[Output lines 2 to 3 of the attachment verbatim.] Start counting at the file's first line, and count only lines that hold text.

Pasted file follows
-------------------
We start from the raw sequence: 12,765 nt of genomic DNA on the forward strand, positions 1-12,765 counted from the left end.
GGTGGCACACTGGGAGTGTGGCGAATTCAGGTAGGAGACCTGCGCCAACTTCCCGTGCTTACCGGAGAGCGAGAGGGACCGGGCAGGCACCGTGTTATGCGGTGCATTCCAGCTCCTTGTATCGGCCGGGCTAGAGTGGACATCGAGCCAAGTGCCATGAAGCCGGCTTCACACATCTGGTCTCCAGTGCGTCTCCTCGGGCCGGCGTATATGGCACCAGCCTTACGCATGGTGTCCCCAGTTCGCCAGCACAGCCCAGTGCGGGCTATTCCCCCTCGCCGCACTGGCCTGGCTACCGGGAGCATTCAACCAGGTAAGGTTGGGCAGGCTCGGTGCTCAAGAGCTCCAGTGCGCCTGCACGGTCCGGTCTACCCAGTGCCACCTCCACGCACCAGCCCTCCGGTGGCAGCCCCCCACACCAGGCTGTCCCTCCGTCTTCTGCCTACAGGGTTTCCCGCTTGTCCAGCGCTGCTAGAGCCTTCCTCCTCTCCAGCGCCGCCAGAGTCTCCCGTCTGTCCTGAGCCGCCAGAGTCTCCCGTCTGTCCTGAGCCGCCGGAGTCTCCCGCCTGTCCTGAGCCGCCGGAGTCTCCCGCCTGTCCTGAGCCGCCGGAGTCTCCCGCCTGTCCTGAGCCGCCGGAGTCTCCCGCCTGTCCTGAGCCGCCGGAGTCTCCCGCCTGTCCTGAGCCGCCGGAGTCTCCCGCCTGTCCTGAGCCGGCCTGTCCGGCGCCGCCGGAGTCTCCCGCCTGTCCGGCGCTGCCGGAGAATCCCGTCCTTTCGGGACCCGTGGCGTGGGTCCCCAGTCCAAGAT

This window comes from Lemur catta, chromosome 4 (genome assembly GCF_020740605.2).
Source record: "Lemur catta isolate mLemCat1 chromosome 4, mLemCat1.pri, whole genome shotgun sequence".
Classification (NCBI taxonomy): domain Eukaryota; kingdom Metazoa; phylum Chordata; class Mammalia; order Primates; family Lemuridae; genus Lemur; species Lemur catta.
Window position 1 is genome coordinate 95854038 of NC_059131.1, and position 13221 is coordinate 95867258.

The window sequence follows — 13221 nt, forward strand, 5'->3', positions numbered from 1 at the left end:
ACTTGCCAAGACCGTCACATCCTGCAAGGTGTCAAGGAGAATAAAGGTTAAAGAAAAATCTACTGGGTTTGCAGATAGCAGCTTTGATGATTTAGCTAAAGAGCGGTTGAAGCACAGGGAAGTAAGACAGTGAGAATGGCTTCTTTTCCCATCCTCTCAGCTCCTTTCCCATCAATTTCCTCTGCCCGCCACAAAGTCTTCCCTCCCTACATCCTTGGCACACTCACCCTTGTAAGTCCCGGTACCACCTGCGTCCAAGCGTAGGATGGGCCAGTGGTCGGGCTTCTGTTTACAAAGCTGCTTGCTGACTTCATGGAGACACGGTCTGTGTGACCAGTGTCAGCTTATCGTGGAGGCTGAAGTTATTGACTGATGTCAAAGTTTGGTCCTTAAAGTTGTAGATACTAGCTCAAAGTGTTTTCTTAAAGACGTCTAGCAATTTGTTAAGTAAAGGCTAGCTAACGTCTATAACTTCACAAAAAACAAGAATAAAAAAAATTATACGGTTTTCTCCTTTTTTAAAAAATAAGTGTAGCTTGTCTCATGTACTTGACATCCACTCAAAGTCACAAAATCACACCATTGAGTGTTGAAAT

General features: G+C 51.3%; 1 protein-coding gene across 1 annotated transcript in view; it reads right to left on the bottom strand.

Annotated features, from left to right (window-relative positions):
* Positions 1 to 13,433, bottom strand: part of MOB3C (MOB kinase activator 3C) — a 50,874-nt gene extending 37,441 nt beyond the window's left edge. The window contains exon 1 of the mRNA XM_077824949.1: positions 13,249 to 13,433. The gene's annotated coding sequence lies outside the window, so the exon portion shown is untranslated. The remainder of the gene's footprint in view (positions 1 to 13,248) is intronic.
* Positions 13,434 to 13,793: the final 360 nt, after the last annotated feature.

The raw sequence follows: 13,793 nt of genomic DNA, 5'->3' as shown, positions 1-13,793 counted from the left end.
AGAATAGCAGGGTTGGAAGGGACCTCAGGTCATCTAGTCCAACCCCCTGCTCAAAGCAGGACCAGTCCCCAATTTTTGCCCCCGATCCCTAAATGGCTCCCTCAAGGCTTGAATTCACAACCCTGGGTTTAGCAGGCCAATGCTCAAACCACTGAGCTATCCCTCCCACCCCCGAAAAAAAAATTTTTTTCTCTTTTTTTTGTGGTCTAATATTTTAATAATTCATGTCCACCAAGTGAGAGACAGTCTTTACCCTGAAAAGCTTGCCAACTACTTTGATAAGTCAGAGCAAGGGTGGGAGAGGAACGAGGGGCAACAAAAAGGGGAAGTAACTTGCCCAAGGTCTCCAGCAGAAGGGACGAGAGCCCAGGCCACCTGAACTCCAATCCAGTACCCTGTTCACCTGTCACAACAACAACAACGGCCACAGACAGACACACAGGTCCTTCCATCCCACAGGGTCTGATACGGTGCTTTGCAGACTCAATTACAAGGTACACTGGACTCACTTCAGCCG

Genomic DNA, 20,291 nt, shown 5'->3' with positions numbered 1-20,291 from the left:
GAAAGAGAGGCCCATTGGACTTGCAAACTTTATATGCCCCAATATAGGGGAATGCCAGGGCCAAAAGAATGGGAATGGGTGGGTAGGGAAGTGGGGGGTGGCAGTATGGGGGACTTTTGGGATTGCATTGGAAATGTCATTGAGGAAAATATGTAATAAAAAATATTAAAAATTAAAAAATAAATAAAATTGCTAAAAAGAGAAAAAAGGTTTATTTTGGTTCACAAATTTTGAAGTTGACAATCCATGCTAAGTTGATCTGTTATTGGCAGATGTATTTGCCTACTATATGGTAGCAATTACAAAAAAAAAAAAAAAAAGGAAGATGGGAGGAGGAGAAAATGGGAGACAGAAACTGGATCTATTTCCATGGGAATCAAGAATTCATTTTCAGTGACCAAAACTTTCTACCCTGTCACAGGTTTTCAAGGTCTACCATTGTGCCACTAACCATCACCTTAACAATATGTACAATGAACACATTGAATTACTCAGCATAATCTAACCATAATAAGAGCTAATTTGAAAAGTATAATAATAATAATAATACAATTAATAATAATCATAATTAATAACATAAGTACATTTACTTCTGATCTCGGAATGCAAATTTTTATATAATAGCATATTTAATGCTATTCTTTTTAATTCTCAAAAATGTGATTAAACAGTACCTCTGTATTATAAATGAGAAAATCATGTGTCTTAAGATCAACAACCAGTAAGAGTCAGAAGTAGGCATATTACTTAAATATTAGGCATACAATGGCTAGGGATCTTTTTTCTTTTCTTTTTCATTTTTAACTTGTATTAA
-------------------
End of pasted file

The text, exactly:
GGTGGCACACTGGGAGTGTGGCGAATTCAGGTAGGAGACCTGCGCCAACTTCCCGTGCTTACCGGAGAGCGAGAGGGACCGGGCAGGCACCGTGTTATGCGGTGCATTCCAGCTCCTTGTATCGGCCGGGCTAGAGTGGACATCGAGCCAAGTGCCATGAAGCCGGCTTCACACATCTGGTCTCCAGTGCGTCTCCTCGGGCCGGCGTATATGGCACCAGCCTTACGCATGGTGTCCCCAGTTCGCCAGCACAGCCCAGTGCGGGCTATTCCCCCTCGCCGCACTGGCCTGGCTACCGGGAGCATTCAACCAGGTAAGGTTGGGCAGGCTCGGTGCTCAAGAGCTCCAGTGCGCCTGCACGGTCCGGTCTACCCAGTGCCACCTCCACGCACCAGCCCTCCGGTGGCAGCCCCCCACACCAGGCTGTCCCTCCGTCTTCTGCCTACAGGGTTTCCCGCTTGTCCAGCGCTGCTAGAGCCTTCCTCCTCTCCAGCGCCGCCAGAGTCTCCCGTCTGTCCTGAGCCGCCAGAGTCTCCCGTCTGTCCTGAGCCGCCGGAGTCTCCCGCCTGTCCTGAGCCGCCGGAGTCTCCCGCCTGTCCTGAGCCGCCGGAGTCTCCCGCCTGTCCTGAGCCGCCGGAGTCTCCCGCCTGTCCTGAGCCGCCGGAGTCTCCCGCCTGTCCTGAGCCGCCGGAGTCTCCCGCCTGTCCTGAGCCGGCCTGTCCGGCGCCGCCGGAGTCTCCCGCCTGTCCGGCGCTGCCGGAGAATCCCGTCCTTTCGGGACCCGTGGCGTGGGTCCCCAGTCCAAGAT

This window comes from Lemur catta, chromosome 4 (genome assembly GCF_020740605.2).